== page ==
Forum for Science, Industry and Business

Sponsored by:     3M 
Search our Site:

 

On the use of meat/bone meal as fertiliser - new fertiliser for organic farming uses P&S

16.08.2005


Meat and bone meal (MBM) contains mineral elements essential for all organisms, typically 6-8% Nitrogen (N) and 5-6% Phosphorus (P). Phosphorus is essentially short lived and non renewable. It is estimated that currently the world’s naturally occurring stocks of P will only last for 50-150 years. The amount of P in MBM corresponds to less than 10% of the P-requirement of the entire needs of German agriculture, or approximately a third of the requirement of mineral P-fertilisers.



Last year’s meat and bone meal production in Germany was 163 million kg, and in Italy 260 million kg, of this in Germany only 4% went into pet food, but in Italy an astonishing 22% went for pets. The current EU feeding prohibition represents a considerable waste problem, which then makes their inclusion in fertilisers attractive, because the price of disposal is approx. 200 EUR for burning every ton of.

Under EU law MBMs are assigned to the fertiliser type "organic NP-fertilisers". However compared with mineral fertilisers MBMs have the difficulty of calculating the mineralisation of N from proteins. N from animal remains works slowly, but it is still useful. This delayed effect of the organic bound N does not coincide with the plants N demand and the mobilisation of N from the fertiliser. So, total expected losses are higher and the degree of use of N from animal remains is approximately 10% less than with mineral N. It also has to be remembered that the soil fauna, mainly live on decomposition products of plant substances, and can be seen as "vegetarian". However predators in the food chain prefer MBM, so they would gain an ecological advantage and this would potentially alter the biodiversity of soil life.


The use of MBM as a NP-fertiliser is comparable to the effect of soft rock phosphates and this, on normal agricultural soils, is hardly available for plants. So, in the absence of any further chemical digestion of rock phosphates a P-effect from organic NP-fertilisers made from of MBM when the mineral parts are ground to very small particles (90% passing a 0.063 mm mesh; 99% passing a 0.0125mm mesh) can only be anticipated on acid (pH ? 5.5) soils.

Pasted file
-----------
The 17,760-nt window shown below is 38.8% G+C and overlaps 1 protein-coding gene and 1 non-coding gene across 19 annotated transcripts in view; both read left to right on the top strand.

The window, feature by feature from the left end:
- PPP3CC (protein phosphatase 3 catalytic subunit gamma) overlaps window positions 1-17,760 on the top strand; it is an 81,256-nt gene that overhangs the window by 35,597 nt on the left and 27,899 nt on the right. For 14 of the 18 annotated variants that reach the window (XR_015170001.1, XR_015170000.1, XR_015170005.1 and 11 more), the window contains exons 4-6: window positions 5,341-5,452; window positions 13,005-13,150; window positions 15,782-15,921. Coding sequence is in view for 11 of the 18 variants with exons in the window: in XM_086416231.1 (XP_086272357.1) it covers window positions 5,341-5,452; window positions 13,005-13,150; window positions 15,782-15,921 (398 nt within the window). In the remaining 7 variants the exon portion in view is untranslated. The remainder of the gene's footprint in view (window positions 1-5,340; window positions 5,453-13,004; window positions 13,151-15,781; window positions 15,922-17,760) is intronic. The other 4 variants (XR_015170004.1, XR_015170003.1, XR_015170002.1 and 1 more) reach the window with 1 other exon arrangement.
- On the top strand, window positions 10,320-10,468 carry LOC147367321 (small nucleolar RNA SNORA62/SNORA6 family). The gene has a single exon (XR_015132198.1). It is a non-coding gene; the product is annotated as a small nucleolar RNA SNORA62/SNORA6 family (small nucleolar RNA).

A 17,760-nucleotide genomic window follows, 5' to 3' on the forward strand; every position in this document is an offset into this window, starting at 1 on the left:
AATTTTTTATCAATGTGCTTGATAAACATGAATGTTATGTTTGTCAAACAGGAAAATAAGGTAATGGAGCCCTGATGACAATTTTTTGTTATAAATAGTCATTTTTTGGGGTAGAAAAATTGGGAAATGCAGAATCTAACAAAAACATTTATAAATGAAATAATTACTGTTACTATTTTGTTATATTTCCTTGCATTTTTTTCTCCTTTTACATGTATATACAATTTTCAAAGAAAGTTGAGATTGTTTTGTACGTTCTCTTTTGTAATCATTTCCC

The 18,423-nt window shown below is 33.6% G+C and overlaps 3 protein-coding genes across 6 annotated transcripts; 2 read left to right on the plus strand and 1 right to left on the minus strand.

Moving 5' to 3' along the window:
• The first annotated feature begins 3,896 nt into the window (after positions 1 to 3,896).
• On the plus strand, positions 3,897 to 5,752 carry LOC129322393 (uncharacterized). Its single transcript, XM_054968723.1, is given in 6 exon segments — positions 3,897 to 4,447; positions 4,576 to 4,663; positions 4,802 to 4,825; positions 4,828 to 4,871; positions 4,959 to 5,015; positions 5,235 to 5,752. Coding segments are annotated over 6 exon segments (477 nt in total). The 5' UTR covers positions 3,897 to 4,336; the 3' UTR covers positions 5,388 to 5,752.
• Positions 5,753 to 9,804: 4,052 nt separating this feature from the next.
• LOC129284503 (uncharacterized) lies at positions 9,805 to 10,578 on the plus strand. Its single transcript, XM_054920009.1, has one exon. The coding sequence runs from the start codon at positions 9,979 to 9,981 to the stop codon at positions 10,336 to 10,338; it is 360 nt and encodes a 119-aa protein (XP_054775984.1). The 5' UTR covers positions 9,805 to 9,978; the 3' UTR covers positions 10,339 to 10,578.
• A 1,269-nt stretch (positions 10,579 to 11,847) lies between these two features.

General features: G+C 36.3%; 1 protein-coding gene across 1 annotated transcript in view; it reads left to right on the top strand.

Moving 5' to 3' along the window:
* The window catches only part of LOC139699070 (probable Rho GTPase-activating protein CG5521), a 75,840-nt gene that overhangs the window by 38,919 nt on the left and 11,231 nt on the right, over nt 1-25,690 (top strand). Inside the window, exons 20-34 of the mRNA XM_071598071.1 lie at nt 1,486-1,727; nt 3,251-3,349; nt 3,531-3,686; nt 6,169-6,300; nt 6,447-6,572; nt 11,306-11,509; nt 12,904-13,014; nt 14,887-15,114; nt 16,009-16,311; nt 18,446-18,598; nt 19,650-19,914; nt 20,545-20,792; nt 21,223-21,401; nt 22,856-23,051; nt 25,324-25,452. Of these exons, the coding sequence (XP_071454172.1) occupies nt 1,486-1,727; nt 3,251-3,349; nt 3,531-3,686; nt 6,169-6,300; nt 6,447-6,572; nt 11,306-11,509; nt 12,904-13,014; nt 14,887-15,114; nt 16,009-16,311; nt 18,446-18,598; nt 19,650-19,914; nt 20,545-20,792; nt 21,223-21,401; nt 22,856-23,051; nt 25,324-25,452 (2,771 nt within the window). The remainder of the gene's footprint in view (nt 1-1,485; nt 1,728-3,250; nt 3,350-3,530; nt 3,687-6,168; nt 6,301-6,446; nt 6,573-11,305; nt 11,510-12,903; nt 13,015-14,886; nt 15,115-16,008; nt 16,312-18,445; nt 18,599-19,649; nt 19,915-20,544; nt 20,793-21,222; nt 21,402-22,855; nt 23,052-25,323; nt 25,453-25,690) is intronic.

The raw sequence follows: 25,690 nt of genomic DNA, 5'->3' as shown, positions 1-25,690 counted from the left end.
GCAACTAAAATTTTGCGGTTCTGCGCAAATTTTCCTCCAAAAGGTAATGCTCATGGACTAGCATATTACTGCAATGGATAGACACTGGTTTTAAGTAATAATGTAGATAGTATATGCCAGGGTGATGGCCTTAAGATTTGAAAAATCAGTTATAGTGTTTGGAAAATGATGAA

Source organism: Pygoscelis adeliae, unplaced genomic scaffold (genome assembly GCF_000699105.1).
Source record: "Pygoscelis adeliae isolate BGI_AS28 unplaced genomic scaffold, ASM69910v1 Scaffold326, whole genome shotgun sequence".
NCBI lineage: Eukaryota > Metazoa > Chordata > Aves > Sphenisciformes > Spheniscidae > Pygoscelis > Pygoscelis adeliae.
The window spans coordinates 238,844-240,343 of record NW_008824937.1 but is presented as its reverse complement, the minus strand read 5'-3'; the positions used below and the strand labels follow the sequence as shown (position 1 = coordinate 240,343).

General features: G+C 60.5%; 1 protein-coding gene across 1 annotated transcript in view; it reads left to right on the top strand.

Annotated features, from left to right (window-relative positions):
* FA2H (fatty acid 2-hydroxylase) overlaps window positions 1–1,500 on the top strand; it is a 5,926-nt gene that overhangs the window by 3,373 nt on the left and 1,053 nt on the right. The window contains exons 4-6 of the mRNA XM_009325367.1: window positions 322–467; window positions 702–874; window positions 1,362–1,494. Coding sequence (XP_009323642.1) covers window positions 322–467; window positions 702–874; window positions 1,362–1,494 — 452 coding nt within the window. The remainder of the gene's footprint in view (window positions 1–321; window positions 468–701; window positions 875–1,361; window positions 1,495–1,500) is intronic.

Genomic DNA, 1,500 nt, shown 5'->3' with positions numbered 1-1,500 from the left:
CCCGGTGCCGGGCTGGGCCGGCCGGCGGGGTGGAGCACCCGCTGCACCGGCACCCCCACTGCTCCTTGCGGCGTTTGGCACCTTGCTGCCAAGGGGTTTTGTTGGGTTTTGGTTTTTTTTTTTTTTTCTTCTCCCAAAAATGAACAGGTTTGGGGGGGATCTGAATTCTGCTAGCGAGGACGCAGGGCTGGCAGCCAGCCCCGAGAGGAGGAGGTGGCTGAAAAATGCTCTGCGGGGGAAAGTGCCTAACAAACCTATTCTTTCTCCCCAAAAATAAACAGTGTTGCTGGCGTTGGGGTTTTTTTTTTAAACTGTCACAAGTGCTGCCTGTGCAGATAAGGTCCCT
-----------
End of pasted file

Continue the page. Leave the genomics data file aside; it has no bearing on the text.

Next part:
Experiments with MBM have been carried out at the Institute of Plant Nutrition and Soil Science of the Federal Agricultural Research Centre (FAL) in Braunschweig, Germany since 2001 to improve the availability of P in MBM. This has led them to improve the solubility in a combination of MBM that has been incinerated with elemental sulphur. Sulphur is converted into sulphuric acid by Thiobacills in the soil. Both elemental sulphur and MBM ashes are contained in EU decree 2092/91, making this new fertiliser suitable for organic farming. In comparison to conventional fertilisers the lower contents of heavy metals, especially cadmium and uranium, make the combination product particularly attractive.

Contact: Prof. Dr. Dr. Ewald Schnug, Federal Agricultural Research Centre (FAL), Institute for Plant Nutrition and Soil Science, Bundesallee 50, 38116 Braunschweig, E-Mail: pb@fal.de

Margit Fink | idw
Further information:
http://www.idw-online.de/pages/de/news98656
http://www.fal.de

More articles from Life Sciences:

nachricht A Map of the Cell’s Power Station
18.08.2017 | Albert-Ludwigs-Universität Freiburg im Breisgau

nachricht On the way to developing a new active ingredient against chronic infections
18.08.2017 | Deutsches Zentrum für Infektionsforschung

All articles from Life Sciences >>>

The most recent press releases about innovation >>>